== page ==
We often hear from our paranoid friends and family members that the rise in certain diseases, like cancer, is because we are constantly surrounded by toxins, be it in the air we breathe or in the food and beverages we consume.
Well, if you're in Houston, Texas, then maybe you should finally start to heed their warnings because there is definitely something in the water that you do not want in your body.
Scientists have recently revealed that the H2O across the city has tested positive for the chromium-6, a dangerous heavy metal that has been linked to causing cancer in humans and animals.
While drinking water across the city contained the chemical also known as hexavalent chromium, one particular ZIP code, 77099, tested the highest once again this year.
"The water is polluted, it's bad. It's terrible," said Akey, an Alief resident who has lived in the area for over five years. "Since I moved in here, I don't even give my dog to drink it. The water is so bad. I use it on my plants, pretty much, that's about it."
In another area, Dayton, mom-of-two Brandy Arick noticed that the water is a "different color."
Many Houston residents, including, City Council member Steve Le, have been using bottled water since the city started regularly testing for chromium-6 last year.
"I feel for my neighbors who cannot afford bottled water, it's expensive!" Le said.
The latest test showed that the chromium-6 level in the City Council District of Houston is at 6.7 parts per billion. Despite it being high, this number is apparently within the acceptable drinking water standard set by the US Environmental Protection Agency (EPA) which is 100 parts per billion.
Le thinks Hurricane Harvey has played a role in causing the contamination.
Every state has their own guidelines for the amount that is considered acceptable. In California, a concentration of just 0.02 parts per billion is a cause for concern because public health officials claim cancer rates begin to rise at that point.
The city of Houston is working towards a solution to provide its residents with clean water. According to Le, residents may need a special filtration system or the city may have to re-route its water source, both of which are pricey options.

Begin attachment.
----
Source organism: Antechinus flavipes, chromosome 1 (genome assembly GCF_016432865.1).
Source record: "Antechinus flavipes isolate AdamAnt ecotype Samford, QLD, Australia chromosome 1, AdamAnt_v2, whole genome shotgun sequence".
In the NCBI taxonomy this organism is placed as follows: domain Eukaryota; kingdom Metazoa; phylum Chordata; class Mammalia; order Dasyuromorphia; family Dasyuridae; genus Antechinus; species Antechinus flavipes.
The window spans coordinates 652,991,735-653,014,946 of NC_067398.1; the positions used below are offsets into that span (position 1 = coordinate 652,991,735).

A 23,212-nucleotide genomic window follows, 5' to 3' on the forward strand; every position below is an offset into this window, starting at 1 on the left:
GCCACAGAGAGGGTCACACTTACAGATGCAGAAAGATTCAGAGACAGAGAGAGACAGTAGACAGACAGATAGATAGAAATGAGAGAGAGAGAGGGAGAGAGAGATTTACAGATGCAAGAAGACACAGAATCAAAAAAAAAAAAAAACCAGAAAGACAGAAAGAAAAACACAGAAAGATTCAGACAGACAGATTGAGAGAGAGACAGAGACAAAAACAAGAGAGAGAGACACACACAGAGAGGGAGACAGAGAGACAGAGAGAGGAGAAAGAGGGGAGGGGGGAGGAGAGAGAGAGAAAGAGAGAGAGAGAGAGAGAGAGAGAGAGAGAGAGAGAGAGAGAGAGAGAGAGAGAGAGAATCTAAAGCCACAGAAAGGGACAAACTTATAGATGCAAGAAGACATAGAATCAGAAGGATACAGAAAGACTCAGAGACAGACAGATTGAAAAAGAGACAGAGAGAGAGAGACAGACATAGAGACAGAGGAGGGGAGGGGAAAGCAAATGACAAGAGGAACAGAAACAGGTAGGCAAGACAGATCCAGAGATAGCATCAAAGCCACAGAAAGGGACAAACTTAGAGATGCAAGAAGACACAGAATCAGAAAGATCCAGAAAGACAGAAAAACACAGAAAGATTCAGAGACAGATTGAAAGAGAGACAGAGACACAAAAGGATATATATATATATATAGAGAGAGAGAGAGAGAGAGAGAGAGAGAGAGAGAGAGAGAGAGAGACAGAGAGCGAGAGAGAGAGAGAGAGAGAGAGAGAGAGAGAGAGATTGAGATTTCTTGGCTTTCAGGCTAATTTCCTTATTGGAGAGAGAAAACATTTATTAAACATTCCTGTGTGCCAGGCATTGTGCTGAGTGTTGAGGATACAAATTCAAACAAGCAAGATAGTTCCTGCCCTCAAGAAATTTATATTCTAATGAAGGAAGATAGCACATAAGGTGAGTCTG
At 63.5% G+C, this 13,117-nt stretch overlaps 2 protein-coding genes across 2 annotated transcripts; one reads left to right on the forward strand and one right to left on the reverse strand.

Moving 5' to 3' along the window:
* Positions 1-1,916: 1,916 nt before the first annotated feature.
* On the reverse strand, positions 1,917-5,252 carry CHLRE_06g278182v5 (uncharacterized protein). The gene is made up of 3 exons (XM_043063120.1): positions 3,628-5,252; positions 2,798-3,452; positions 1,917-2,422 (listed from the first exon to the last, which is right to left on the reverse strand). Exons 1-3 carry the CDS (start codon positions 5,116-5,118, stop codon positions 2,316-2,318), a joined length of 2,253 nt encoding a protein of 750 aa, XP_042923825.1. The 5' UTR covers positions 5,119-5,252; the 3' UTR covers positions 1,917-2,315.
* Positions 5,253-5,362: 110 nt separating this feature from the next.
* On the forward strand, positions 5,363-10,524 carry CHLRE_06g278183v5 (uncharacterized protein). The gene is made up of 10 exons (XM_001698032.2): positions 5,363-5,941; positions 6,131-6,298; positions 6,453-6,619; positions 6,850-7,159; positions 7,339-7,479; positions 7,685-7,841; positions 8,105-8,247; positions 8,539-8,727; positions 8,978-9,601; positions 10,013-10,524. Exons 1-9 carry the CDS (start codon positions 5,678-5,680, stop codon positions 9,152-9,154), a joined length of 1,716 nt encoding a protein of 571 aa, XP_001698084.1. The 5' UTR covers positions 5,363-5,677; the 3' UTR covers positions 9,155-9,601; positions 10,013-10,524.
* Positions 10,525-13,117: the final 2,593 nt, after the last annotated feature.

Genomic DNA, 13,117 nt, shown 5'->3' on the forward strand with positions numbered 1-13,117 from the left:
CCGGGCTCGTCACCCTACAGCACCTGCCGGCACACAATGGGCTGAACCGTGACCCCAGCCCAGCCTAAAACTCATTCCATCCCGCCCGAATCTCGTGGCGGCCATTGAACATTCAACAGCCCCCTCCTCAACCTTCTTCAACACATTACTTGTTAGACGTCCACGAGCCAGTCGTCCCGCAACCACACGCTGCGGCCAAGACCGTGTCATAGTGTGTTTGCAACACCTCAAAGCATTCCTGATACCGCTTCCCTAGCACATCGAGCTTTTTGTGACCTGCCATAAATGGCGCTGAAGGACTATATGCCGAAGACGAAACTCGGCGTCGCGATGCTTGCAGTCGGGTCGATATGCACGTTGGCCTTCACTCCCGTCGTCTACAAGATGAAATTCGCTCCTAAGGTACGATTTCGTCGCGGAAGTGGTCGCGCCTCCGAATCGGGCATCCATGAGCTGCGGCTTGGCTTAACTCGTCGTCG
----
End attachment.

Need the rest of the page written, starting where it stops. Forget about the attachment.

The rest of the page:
"I'm still waiting for Congressman Al Green to get back to me to see what kind of funding we can get," he explained. "He assured me that he's working on it and he's pretty positive that we can get some kind of funding."
Unfortunately, Houston isn't the only city with dealing with chromium-6 contamination.
In 2016, a report by the nonprofit organization Environmental Working Group (EWG) revealed that nearly 200 million Americans are exposed to unsafe levels of the harmful chemical.
One of the most high profile cases of chromium-6 poisoning was between the residents of Hinkey, California and a major utility company called PG&E. The story later became the main subject of the 2000 biographical film Erin Brockovich, starring Julia Roberts.
Brockovich, a legal clerk, famously filed a lawsuit against PG&E after accusing them of poising the residents. She eventually reached a settlement of $333 million.
Decades later, the US Environmental Protection Agency (EPA) is still fighting the battle to clean up America's drinking water.
When asked if they're trying to come up with a standard for chromium-6 in tap water by Houston officials, the EPA released a statement that read:
"EPA is working on the development of an Integrated Risk Information System (IRIS) assessment, which will include a comprehensive evaluation of potential health effects associated with both inhalation and ingestion of hexavalent chromium. EPA anticipates that a public comment draft of the assessment will be released in late 2019."
However, Houston residents and officials aren't convinced because the federal agency has made a similar promise last year and also in 2016.
[H/T: Click 2 Houston]